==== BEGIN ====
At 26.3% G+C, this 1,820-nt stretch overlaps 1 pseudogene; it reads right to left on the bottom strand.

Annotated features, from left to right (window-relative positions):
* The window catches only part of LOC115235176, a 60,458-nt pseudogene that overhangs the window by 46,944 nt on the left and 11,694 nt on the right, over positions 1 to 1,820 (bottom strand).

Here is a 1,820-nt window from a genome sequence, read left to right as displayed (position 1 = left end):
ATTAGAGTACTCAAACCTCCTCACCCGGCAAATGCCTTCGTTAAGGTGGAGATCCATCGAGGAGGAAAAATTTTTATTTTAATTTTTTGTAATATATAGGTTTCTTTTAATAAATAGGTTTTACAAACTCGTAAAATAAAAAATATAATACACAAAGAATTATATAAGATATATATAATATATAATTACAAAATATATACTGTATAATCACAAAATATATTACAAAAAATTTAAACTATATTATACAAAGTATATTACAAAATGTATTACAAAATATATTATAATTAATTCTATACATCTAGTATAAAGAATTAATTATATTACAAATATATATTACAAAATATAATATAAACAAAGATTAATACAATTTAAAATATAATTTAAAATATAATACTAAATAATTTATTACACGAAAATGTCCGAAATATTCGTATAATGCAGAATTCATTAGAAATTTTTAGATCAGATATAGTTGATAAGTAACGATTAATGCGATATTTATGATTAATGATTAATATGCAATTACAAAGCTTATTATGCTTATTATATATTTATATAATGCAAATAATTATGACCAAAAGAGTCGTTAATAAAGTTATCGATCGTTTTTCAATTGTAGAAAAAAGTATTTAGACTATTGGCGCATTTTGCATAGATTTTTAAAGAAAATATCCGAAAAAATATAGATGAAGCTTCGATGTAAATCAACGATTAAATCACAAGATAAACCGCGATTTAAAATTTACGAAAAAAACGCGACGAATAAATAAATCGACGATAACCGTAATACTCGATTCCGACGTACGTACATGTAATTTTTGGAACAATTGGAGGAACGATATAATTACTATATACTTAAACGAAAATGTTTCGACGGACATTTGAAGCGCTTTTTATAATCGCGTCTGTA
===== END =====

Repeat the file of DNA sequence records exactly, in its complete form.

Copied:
At 26.3% G+C, this 1,820-nt stretch overlaps 1 pseudogene; it reads right to left on the bottom strand.

Annotated features, from left to right (window-relative positions):
* The window catches only part of LOC115235176, a 60,458-nt pseudogene that overhangs the window by 46,944 nt on the left and 11,694 nt on the right, over positions 1 to 1,820 (bottom strand).

Here is a 1,820-nt window from a genome sequence, read left to right as displayed (position 1 = left end):
ATTAGAGTACTCAAACCTCCTCACCCGGCAAATGCCTTCGTTAAGGTGGAGATCCATCGAGGAGGAAAAATTTTTATTTTAATTTTTTGTAATATATAGGTTTCTTTTAATAAATAGGTTTTACAAACTCGTAAAATAAAAAATATAATACACAAAGAATTATATAAGATATATATAATATATAATTACAAAATATATACTGTATAATCACAAAATATATTACAAAAAATTTAAACTATATTATACAAAGTATATTACAAAATGTATTACAAAATATATTATAATTAATTCTATACATCTAGTATAAAGAATTAATTATATTACAAATATATATTACAAAATATAATATAAACAAAGATTAATACAATTTAAAATATAATTTAAAATATAATACTAAATAATTTATTACACGAAAATGTCCGAAATATTCGTATAATGCAGAATTCATTAGAAATTTTTAGATCAGATATAGTTGATAAGTAACGATTAATGCGATATTTATGATTAATGATTAATATGCAATTACAAAGCTTATTATGCTTATTATATATTTATATAATGCAAATAATTATGACCAAAAGAGTCGTTAATAAAGTTATCGATCGTTTTTCAATTGTAGAAAAAAGTATTTAGACTATTGGCGCATTTTGCATAGATTTTTAAAGAAAATATCCGAAAAAATATAGATGAAGCTTCGATGTAAATCAACGATTAAATCACAAGATAAACCGCGATTTAAAATTTACGAAAAAAACGCGACGAATAAATAAATCGACGATAACCGTAATACTCGATTCCGACGTACGTACATGTAATTTTTGGAACAATTGGAGGAACGATATAATTACTATATACTTAAACGAAAATGTTTCGACGGACATTTGAAGCGCTTTTTATAATCGCGTCTGTA